5/14/11 – SOLD one Tee! Thank you very much to the buyer, who wishes to remain anonymous!
10/2/11 – SOLD another Tee.
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5/13/11 – Featured in THE WORLD AS WE SEE IT Group.
5/18/11 – Featured in the FREEDOM IN WORDS & ART Group.
5/20/11 – Featured in REDBUBBLE’S POPULAR TEES section.
5/22/11 – Editor’s Choice Award for Tee of the Week in The World As We See It group.
5/27/11 – TOP TEN WINNER in the T-Shirt Challenge hosted by the A Place to Start group.
A few years ago, Montanans voted, with an overwhelming majority, to legalize medical marijuana. Since then several distribution centers have opened across the state. Recently, our state legislature decided that we were all morons and that they needed to protect us from ourselves.
They passed a law, Senate Bill 423, which bans distribution centers and punishes any doctor who prescribes to more than 25 new patients in one year. This seems to make sense at first glance. However, it doesn’t take into account specialists, like doctors who treat cancer patients. This will force them to choose which patients will have to suffer through chemotherapy. Eye doctors will have to limit the glaucoma patients who would benefit from this drug.
Governor Brian Schweitzer, who doesn’t agree with the bill and won’t sign it, says he will hold his nose and let the bill pass without his signature.
By closing distribution centers, all patients will have to grow their plants themselves, something that will be difficult for the people who need the treatment the most. The law does allow a provider to grow plants for up to three people, as long as they don’t pay for the service.
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May 14, 2011 – Today, a Helena judge ordered the state of Montana to not enforce the law banning medical marijuana providers from advertising because it is a violation of their constitutional right to free speech.
Attorneys for the Montana Cannabis Industry Association have filed a brief asking the court to overturn Senate Bill 423, which became law yesterday.
[from the May 14, 2011 article in the Missoulian]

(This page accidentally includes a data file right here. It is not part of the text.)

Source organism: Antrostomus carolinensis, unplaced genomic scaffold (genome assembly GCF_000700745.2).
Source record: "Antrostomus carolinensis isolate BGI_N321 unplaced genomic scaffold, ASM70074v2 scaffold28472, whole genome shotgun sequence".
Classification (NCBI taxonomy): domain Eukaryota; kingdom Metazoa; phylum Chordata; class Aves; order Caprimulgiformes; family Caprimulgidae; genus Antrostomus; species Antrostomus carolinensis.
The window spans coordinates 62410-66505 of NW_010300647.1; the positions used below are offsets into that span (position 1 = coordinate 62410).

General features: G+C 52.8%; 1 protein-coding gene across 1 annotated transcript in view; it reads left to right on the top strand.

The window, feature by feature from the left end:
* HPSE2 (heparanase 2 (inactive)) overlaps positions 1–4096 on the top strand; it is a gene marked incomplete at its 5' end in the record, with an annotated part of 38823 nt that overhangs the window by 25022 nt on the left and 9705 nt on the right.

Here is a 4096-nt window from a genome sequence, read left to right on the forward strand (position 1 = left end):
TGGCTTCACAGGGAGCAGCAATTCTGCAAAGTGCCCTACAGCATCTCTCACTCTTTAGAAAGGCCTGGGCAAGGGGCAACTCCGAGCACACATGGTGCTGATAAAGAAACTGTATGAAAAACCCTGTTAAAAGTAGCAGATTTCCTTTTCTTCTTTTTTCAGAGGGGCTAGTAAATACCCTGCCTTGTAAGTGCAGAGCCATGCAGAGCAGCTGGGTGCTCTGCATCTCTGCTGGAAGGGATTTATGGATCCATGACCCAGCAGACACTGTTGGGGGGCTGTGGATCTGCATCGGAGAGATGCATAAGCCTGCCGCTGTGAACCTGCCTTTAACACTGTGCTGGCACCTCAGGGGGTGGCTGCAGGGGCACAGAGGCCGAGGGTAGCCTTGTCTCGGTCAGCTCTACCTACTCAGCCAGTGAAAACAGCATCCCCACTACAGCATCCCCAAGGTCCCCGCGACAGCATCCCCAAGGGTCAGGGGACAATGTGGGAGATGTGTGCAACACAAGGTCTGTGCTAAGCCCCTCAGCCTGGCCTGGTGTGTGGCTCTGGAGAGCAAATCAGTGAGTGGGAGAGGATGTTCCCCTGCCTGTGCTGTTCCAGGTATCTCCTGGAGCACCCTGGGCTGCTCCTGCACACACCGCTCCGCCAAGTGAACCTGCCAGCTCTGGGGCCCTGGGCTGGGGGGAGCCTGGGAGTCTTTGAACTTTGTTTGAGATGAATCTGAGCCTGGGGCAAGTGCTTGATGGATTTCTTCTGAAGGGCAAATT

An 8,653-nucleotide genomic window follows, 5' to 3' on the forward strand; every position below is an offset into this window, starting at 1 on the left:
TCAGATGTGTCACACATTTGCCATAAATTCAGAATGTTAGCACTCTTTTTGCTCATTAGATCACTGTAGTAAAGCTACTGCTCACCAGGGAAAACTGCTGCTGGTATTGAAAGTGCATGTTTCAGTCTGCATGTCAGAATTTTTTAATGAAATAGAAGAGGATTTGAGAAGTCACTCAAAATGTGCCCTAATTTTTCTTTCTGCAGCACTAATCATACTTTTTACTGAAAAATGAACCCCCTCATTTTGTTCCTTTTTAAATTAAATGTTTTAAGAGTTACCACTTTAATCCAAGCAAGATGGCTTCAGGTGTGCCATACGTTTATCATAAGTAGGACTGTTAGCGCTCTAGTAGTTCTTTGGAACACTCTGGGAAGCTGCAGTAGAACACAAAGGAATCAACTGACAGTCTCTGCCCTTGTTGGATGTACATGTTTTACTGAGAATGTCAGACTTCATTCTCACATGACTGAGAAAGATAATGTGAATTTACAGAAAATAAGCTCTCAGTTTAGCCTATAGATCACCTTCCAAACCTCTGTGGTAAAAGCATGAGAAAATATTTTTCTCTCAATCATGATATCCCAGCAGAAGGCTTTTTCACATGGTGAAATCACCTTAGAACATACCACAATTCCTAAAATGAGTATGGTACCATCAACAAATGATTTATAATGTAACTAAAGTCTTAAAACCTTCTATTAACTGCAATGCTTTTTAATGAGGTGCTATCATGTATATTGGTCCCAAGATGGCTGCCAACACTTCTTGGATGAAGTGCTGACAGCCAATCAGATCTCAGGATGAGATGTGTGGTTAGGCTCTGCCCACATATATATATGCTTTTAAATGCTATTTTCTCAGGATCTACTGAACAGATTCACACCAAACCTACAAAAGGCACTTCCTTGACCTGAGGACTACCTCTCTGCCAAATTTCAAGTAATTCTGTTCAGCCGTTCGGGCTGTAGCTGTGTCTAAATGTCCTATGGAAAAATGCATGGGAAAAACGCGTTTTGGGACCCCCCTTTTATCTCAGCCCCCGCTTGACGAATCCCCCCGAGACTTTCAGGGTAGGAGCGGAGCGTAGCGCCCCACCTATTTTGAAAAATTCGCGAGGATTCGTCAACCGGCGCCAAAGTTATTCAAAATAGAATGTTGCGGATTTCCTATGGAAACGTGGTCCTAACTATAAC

In a separate motion seeking an injunction to strike down the law, the attorneys asked the court to declare that SB423 violates the plaintiffs’ constitutional rights to equal protection, privacy, dignity, freedom of speech and due process. It also mentioned their right to pursue life’s basic necessities, including personal health and their right against unreasonable searches and seizures.
In a separate legal brief seeking an injunction against the law, the plaintiffs note that from the initiative’s passage in 2004 until 2011, several legislative sessions barely touched the Medical Marijuana Act.
“However, in a feeding frenzy that can appropriately be dubbed its moment of ‘reefer madness,’ the Montana Legislature spent considerable time in repeated attempts to undo the enactment of the people,” the brief said.
The 2011 Legislature first passed House Bill 161, which sought to repeal the medical marijuana law in its entirety. Schweitzer vetoed that bill.
Then lawmakers passed SB423, which the attorneys called “a thinly veiled attempt to accomplish what the vetoed HB161 could not – the outright repeal of the MMA (Medical Marijuana Act).”
It does so by seeking to “choke off access to medical marijuana for those in need by eliminating caregiver producers,” by limiting to three the number of patients a provider can serve and by prohibiting any payment to the producer, the brief said.
It said that law then takes “a ham-fisted swipe at the ability of medical doctors to certify patients in medical need by creating oppressive features” intended to dissuade physicians from recommending the use of medical marijuana.
“Worse yet, the users who by definition suffer from a ‘debilitating medical condition’ are virtually branded as second-class citizens, ranging from serious intrusions into the doctor-physician relationship, to warrantless and unannounced searches,” the brief said.
A critical problem with the 2011 changes is that they effectively eliminate producers, the brief said, leaving medical cannabis to “somehow spring up by immaculate conception and be timely available to those patients in need,” the plaintiffs’ brief said.
It cited plaintiff Charlie Hamp, 79, whose wife, Shirley “Butch” Hamp, suffered from cancer of the esophagus and had an esophagectomy, a serious surgery, that resulted in her weight dropping from 105 pounds to 88 pounds. Doctors suggested she try medical marijuana, and she laces her coffee with a marijuana tincture every morning.
“Under the amendments, her caregiver will be out of business,” the brief said. “Of necessity, under the law, her ‘provider’ will now become her husband. … He is reluctant, but there is no alternative. But Charlie has not a clue about how to obtain seedlings, beginning the grow process, cultivating the plants, how long this will take or ultimately how to manufacture the necessary tincture for his debilitated wife.”
All proceeds from sales of these Tees will go toward helping the Montana Cannabis Industry Association fight this new law.